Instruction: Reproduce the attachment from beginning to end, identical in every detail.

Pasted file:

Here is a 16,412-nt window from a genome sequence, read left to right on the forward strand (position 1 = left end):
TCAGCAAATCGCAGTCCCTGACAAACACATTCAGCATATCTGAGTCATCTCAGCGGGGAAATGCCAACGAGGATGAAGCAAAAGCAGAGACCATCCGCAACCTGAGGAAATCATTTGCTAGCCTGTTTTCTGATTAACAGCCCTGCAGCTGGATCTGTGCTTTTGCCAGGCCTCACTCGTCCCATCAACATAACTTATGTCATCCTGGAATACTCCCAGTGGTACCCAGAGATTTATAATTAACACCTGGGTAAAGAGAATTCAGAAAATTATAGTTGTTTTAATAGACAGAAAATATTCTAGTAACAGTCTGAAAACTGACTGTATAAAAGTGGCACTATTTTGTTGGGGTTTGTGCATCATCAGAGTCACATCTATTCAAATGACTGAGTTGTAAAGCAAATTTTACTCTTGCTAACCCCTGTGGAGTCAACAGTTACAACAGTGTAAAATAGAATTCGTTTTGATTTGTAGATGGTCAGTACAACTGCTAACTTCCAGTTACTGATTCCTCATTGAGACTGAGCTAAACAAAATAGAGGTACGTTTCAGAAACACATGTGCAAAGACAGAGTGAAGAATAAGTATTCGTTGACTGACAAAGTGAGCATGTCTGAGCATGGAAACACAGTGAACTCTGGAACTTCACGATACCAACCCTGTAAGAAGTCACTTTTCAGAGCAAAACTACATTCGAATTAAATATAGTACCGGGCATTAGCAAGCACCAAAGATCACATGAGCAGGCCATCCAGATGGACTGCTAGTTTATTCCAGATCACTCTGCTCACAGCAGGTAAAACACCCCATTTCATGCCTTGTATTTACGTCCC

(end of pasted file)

Here is a 16,412-nt window from a genome sequence, read left to right on the forward strand (position 1 = left end):
TCAGCAAATCGCAGTCCCTGACAAACACATTCAGCATATCTGAGTCATCTCAGCGGGGAAATGCCAACGAGGATGAAGCAAAAGCAGAGACCATCCGCAACCTGAGGAAATCATTTGCTAGCCTGTTTTCTGATTAACAGCCCTGCAGCTGGATCTGTGCTTTTGCCAGGCCTCACTCGTCCCATCAACATAACTTATGTCATCCTGGAATACTCCCAGTGGTACCCAGAGATTTATAATTAACACCTGGGTAAAGAGAATTCAGAAAATTATAGTTGTTTTAATAGACAGAAAATATTCTAGTAACAGTCTGAAAACTGACTGTATAAAAGTGGCACTATTTTGTTGGGGTTTGTGCATCATCAGAGTCACATCTATTCAAATGACTGAGTTGTAAAGCAAATTTTACTCTTGCTAACCCCTGTGGAGTCAACAGTTACAACAGTGTAAAATAGAATTCGTTTTGATTTGTAGATGGTCAGTACAACTGCTAACTTCCAGTTACTGATTCCTCATTGAGACTGAGCTAAACAAAATAGAGGTACGTTTCAGAAACACATGTGCAAAGACAGAGTGAAGAATAAGTATTCGTTGACTGACAAAGTGAGCATGTCTGAGCATGGAAACACAGTGAACTCTGGAACTTCACGATACCAACCCTGTAAGAAGTCACTTTTCAGAGCAAAACTACATTCGAATTAAATATAGTACCGGGCATTAGCAAGCACCAAAGATCACATGAGCAGGCCATCCAGATGGACTGCTAGTTTATTCCAGATCACTCTGCTCACAGCAGGTAAAACACCCCATTTCATGCCTTGTATTTACGTCCC